Letters From the June 5-12, 2017, Issue

Letters From the June 5-12, 2017, Issue

Letters From the June 5-12, 2017, Issue

A history of colonization… Democracy or disintegration?… Borne back ceaselessly…


A History of Colonization

As someone who has a tendency to romanticize the Obama administration, particularly given our current leaky ship of state, it’s important for me to remember that the recent events written about by Chris Hayes [“Policing the Colony: From the Revolution to Ferguson,” April 17] occurred on Barack Obama’s watch. The rise of Trump and his ways of handling dissent (which we’ll surely see more of in the future) did not come out of a vacuum. This is in our nation’s DNA, alas.
Diane Smith

Democracy or Disintegration?

Thanks to Cécile Alduy, whose “Fringe No More” [April 24/ May 1] is a valuable account of French working-class bitterness, its roots, and its place in the current European situation.

The far right is one option for Europe, but another place to turn is the Democracy in Europe Movement 2025 (DiEM25). Co-founded by Srecko Horvat, the Croatian philosopher and activist, and Yanis Varoufakis, the former Syriza finance minister, DiEM25 has an unflinching message for the times: The European Union will democratize, or it will disintegrate.

DiEM25’s proposals for democratizing the EU are innovative yet practical. It offers a sane, humane, and sophisticated response to the disruption of human institutions by the global capitalist system. Varoufakis makes his case eloquently, solidly, with humor and principled compassion. He speaks with visceral knowledge from negotiating the Greek debt with the EU. Noam Chomsky calls his work “brilliant.” Yet the organization seems absent from The Nation’s pages.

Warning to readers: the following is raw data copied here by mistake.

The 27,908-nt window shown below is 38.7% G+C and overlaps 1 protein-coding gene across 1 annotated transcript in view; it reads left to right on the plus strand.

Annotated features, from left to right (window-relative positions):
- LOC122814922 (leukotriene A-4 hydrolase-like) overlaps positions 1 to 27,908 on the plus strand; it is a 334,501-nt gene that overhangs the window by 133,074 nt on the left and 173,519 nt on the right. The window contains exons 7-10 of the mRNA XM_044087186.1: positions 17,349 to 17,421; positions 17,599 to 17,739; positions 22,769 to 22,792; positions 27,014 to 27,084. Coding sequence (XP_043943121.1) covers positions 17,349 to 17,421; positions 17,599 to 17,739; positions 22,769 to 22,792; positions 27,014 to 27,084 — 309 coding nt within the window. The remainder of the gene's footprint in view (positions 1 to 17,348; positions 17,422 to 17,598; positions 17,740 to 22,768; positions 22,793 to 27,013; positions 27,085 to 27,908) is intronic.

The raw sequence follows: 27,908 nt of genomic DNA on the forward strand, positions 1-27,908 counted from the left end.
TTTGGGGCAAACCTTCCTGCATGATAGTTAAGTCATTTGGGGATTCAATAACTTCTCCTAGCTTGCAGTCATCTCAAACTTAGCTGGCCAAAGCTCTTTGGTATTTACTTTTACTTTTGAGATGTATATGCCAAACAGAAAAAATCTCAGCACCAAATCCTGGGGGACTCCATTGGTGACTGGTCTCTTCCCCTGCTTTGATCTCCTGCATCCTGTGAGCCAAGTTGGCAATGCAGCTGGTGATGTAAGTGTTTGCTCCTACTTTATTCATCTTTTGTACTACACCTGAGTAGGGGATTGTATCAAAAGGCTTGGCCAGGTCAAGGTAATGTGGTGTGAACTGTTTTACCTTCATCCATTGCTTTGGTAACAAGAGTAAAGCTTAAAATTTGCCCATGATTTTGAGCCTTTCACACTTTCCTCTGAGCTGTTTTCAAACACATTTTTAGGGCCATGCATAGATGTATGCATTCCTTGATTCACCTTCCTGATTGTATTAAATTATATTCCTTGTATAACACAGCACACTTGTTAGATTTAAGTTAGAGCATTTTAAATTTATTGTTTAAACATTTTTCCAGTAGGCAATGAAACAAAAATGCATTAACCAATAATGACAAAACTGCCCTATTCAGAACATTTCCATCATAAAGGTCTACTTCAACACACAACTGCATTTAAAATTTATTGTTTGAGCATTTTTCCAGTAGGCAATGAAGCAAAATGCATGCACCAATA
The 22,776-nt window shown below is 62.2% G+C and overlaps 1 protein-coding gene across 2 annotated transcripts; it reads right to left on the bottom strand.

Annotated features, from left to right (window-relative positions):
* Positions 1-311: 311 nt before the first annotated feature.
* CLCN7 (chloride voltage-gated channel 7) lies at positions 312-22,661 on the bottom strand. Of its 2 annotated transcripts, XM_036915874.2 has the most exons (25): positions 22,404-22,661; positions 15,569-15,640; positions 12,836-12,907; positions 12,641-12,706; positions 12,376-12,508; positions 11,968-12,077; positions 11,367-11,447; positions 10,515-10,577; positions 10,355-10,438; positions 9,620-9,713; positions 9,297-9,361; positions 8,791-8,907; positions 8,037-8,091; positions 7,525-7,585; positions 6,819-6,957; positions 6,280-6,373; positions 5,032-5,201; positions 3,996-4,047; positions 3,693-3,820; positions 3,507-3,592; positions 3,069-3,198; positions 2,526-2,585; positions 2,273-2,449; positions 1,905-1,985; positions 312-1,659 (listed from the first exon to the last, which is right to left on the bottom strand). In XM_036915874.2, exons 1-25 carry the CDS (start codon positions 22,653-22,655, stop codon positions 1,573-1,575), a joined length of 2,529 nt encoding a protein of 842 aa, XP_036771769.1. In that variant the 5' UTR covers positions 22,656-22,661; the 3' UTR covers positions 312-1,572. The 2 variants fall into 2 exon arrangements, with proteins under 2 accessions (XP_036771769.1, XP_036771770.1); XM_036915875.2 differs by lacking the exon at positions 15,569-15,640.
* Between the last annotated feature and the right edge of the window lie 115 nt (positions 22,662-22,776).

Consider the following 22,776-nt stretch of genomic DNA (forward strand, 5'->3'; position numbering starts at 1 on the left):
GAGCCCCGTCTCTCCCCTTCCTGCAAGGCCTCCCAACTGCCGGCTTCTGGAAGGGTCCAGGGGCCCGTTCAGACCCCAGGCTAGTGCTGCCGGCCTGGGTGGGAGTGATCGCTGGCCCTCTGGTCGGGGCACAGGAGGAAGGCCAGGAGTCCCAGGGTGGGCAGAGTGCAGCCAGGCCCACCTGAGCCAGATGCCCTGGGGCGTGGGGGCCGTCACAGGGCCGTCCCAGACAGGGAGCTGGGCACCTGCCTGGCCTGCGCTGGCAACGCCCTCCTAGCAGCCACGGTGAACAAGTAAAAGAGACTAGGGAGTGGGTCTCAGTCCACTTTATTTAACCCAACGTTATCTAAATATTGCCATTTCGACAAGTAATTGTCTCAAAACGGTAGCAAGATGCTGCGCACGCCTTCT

Democratic activists need publicity for the world to know that they are out there. By the nature of democratic action, most activists seem to emerge from nowhere. Lech Walesa, Nelson Mandela, the SNCC—how would they have fared without publicity?

Varoufakis was newsworthy while wrestling with the EU for the dignity of his countrymen. Why ignore the organization he is now building to continue facing down economic authoritarianism in Europe? If I am mistaken, and the people in DiEM25 are poseurs or rank amateurs, it seems The Nation should expose them.

At an issue a week, I may have missed a story somewhere—but as we learned with Bernie Sanders’s candidacy, for the media to ignore progressives is the same thing as opposing them.

Doris McCabe
bedford, va.

Borne Back Ceaselessly

I am just now getting around to reading the collection of writings in The Nation’s 150th-anniversary special issue. In the sidebar on page 26, I read that on March 5, 1877, Rutherford B. Hayes was inaugurated president despite losing the popular vote. At the time, The Nation proposed abolishing the Electoral College, “whose members ‘serve no useful purpose’ except to create ‘much sin and sorrow.’ ” A great many years later, we are still stuck in the same rut. How and when will we abolish the Electoral College so that our president is elected by the will of “the people”?
Cornelia Smollin
pittsburgh, penn.

Mon Dieu!

Eagle-eyed readers might have noticed something unusual about the French tricolor on the cover of the April 24/May 1 issue: The colors are reversed. The order, of course, should be bleu, blanc, rouge.

Dear reader,

I hope you enjoyed the article you just read. It’s just one of the many deeply reported and boundary-pushing stories we publish every day at The Nation. In a time of continued erosion of our fundamental rights and urgent global struggles for peace, independent journalism is now more vital than ever.

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Katrina vanden Heuvel
Editorial Director and Publisher, The Nation

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